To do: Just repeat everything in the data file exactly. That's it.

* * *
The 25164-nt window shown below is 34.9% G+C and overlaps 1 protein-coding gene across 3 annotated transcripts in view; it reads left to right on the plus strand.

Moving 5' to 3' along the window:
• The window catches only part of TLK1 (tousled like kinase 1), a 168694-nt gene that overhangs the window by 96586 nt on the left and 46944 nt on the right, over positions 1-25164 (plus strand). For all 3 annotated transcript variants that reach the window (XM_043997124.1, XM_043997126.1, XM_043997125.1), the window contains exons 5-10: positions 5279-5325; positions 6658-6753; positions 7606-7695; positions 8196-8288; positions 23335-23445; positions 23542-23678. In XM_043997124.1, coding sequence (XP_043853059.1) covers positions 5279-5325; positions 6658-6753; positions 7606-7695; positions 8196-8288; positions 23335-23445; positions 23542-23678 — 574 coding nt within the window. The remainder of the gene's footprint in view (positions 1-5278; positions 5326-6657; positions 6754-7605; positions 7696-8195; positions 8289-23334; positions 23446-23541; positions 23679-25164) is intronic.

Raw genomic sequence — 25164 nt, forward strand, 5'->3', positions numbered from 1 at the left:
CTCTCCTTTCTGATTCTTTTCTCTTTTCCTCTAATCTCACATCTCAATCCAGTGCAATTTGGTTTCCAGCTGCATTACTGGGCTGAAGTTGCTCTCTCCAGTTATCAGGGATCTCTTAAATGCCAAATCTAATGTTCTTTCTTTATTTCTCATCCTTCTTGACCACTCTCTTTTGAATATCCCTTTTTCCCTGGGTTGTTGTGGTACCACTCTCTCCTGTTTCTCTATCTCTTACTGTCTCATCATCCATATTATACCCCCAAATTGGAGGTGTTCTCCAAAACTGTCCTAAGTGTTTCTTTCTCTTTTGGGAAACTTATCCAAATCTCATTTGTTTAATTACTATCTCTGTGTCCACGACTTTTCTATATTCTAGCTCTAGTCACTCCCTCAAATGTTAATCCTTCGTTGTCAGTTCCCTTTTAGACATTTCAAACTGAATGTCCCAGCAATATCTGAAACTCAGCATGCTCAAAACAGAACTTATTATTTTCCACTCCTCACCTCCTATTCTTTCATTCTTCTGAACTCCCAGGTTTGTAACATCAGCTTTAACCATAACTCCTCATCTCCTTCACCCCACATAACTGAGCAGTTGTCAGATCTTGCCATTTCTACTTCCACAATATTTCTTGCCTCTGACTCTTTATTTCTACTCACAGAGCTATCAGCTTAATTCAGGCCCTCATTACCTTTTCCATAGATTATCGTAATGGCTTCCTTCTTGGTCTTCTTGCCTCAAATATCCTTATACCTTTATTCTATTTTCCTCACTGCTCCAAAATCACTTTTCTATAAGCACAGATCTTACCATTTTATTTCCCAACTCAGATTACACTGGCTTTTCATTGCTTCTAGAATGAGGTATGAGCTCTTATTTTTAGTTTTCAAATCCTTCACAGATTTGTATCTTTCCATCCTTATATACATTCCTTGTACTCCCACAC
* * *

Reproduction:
The 25164-nt window shown below is 34.9% G+C and overlaps 1 protein-coding gene across 3 annotated transcripts in view; it reads left to right on the plus strand.

Moving 5' to 3' along the window:
• The window catches only part of TLK1 (tousled like kinase 1), a 168694-nt gene that overhangs the window by 96586 nt on the left and 46944 nt on the right, over positions 1-25164 (plus strand). For all 3 annotated transcript variants that reach the window (XM_043997124.1, XM_043997126.1, XM_043997125.1), the window contains exons 5-10: positions 5279-5325; positions 6658-6753; positions 7606-7695; positions 8196-8288; positions 23335-23445; positions 23542-23678. In XM_043997124.1, coding sequence (XP_043853059.1) covers positions 5279-5325; positions 6658-6753; positions 7606-7695; positions 8196-8288; positions 23335-23445; positions 23542-23678 — 574 coding nt within the window. The remainder of the gene's footprint in view (positions 1-5278; positions 5326-6657; positions 6754-7605; positions 7696-8195; positions 8289-23334; positions 23446-23541; positions 23679-25164) is intronic.

Raw genomic sequence — 25164 nt, forward strand, 5'->3', positions numbered from 1 at the left:
CTCTCCTTTCTGATTCTTTTCTCTTTTCCTCTAATCTCACATCTCAATCCAGTGCAATTTGGTTTCCAGCTGCATTACTGGGCTGAAGTTGCTCTCTCCAGTTATCAGGGATCTCTTAAATGCCAAATCTAATGTTCTTTCTTTATTTCTCATCCTTCTTGACCACTCTCTTTTGAATATCCCTTTTTCCCTGGGTTGTTGTGGTACCACTCTCTCCTGTTTCTCTATCTCTTACTGTCTCATCATCCATATTATACCCCCAAATTGGAGGTGTTCTCCAAAACTGTCCTAAGTGTTTCTTTCTCTTTTGGGAAACTTATCCAAATCTCATTTGTTTAATTACTATCTCTGTGTCCACGACTTTTCTATATTCTAGCTCTAGTCACTCCCTCAAATGTTAATCCTTCGTTGTCAGTTCCCTTTTAGACATTTCAAACTGAATGTCCCAGCAATATCTGAAACTCAGCATGCTCAAAACAGAACTTATTATTTTCCACTCCTCACCTCCTATTCTTTCATTCTTCTGAACTCCCAGGTTTGTAACATCAGCTTTAACCATAACTCCTCATCTCCTTCACCCCACATAACTGAGCAGTTGTCAGATCTTGCCATTTCTACTTCCACAATATTTCTTGCCTCTGACTCTTTATTTCTACTCACAGAGCTATCAGCTTAATTCAGGCCCTCATTACCTTTTCCATAGATTATCGTAATGGCTTCCTTCTTGGTCTTCTTGCCTCAAATATCCTTATACCTTTATTCTATTTTCCTCACTGCTCCAAAATCACTTTTCTATAAGCACAGATCTTACCATTTTATTTCCCAACTCAGATTACACTGGCTTTTCATTGCTTCTAGAATGAGGTATGAGCTCTTATTTTTAGTTTTCAAATCCTTCACAGATTTGTATCTTTCCATCCTTATATACATTCCTTGTACTCCCACAC